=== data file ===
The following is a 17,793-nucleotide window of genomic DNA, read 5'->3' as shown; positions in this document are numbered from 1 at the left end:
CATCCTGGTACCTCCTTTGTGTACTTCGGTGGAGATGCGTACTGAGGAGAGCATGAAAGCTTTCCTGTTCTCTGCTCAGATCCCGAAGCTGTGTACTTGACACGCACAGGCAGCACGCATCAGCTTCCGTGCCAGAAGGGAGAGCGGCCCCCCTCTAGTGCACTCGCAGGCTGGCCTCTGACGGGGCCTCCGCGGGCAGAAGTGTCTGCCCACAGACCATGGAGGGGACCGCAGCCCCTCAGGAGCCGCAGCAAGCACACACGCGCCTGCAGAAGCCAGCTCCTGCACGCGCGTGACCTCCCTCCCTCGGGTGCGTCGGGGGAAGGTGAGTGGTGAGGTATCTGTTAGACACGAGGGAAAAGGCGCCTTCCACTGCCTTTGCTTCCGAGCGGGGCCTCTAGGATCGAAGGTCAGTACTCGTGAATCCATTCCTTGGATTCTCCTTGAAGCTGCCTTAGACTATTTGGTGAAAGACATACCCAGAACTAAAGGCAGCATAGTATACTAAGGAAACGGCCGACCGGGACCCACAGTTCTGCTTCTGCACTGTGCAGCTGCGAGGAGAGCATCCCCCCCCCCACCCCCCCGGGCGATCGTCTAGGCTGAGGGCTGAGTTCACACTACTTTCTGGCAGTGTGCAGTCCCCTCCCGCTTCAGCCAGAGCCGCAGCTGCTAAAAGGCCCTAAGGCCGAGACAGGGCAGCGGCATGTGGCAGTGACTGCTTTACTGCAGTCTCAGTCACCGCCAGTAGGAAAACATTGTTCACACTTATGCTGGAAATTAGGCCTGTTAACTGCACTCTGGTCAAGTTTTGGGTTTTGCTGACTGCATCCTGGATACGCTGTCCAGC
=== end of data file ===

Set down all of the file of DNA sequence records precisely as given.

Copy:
The following is a 17,793-nucleotide window of genomic DNA, read 5'->3' as shown; positions in this document are numbered from 1 at the left end:
CATCCTGGTACCTCCTTTGTGTACTTCGGTGGAGATGCGTACTGAGGAGAGCATGAAAGCTTTCCTGTTCTCTGCTCAGATCCCGAAGCTGTGTACTTGACACGCACAGGCAGCACGCATCAGCTTCCGTGCCAGAAGGGAGAGCGGCCCCCCTCTAGTGCACTCGCAGGCTGGCCTCTGACGGGGCCTCCGCGGGCAGAAGTGTCTGCCCACAGACCATGGAGGGGACCGCAGCCCCTCAGGAGCCGCAGCAAGCACACACGCGCCTGCAGAAGCCAGCTCCTGCACGCGCGTGACCTCCCTCCCTCGGGTGCGTCGGGGGAAGGTGAGTGGTGAGGTATCTGTTAGACACGAGGGAAAAGGCGCCTTCCACTGCCTTTGCTTCCGAGCGGGGCCTCTAGGATCGAAGGTCAGTACTCGTGAATCCATTCCTTGGATTCTCCTTGAAGCTGCCTTAGACTATTTGGTGAAAGACATACCCAGAACTAAAGGCAGCATAGTATACTAAGGAAACGGCCGACCGGGACCCACAGTTCTGCTTCTGCACTGTGCAGCTGCGAGGAGAGCATCCCCCCCCCCACCCCCCCGGGCGATCGTCTAGGCTGAGGGCTGAGTTCACACTACTTTCTGGCAGTGTGCAGTCCCCTCCCGCTTCAGCCAGAGCCGCAGCTGCTAAAAGGCCCTAAGGCCGAGACAGGGCAGCGGCATGTGGCAGTGACTGCTTTACTGCAGTCTCAGTCACCGCCAGTAGGAAAACATTGTTCACACTTATGCTGGAAATTAGGCCTGTTAACTGCACTCTGGTCAAGTTTTGGGTTTTGCTGACTGCATCCTGGATACGCTGTCCAGC